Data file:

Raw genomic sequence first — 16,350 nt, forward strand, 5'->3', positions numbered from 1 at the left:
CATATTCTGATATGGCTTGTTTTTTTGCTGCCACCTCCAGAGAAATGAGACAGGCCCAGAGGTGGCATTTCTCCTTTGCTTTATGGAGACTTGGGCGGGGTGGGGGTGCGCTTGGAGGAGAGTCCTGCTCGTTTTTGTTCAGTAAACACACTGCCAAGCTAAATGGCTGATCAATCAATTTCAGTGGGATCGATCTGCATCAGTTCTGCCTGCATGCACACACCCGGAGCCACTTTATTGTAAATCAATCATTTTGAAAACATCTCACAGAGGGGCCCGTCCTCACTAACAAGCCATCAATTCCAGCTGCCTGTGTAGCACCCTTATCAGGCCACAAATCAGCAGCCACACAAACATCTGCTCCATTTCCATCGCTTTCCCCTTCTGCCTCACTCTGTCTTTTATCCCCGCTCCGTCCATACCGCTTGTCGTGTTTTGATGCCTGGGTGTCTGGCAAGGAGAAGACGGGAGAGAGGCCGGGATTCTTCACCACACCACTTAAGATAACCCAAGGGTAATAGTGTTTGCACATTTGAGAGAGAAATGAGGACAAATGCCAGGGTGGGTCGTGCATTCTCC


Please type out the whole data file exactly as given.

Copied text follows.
Raw genomic sequence first — 16,350 nt, forward strand, 5'->3', positions numbered from 1 at the left:
CATATTCTGATATGGCTTGTTTTTTTGCTGCCACCTCCAGAGAAATGAGACAGGCCCAGAGGTGGCATTTCTCCTTTGCTTTATGGAGACTTGGGCGGGGTGGGGGTGCGCTTGGAGGAGAGTCCTGCTCGTTTTTGTTCAGTAAACACACTGCCAAGCTAAATGGCTGATCAATCAATTTCAGTGGGATCGATCTGCATCAGTTCTGCCTGCATGCACACACCCGGAGCCACTTTATTGTAAATCAATCATTTTGAAAACATCTCACAGAGGGGCCCGTCCTCACTAACAAGCCATCAATTCCAGCTGCCTGTGTAGCACCCTTATCAGGCCACAAATCAGCAGCCACACAAACATCTGCTCCATTTCCATCGCTTTCCCCTTCTGCCTCACTCTGTCTTTTATCCCCGCTCCGTCCATACCGCTTGTCGTGTTTTGATGCCTGGGTGTCTGGCAAGGAGAAGACGGGAGAGAGGCCGGGATTCTTCACCACACCACTTAAGATAACCCAAGGGTAATAGTGTTTGCACATTTGAGAGAGAAATGAGGACAAATGCCAGGGTGGGTCGTGCATTCTCC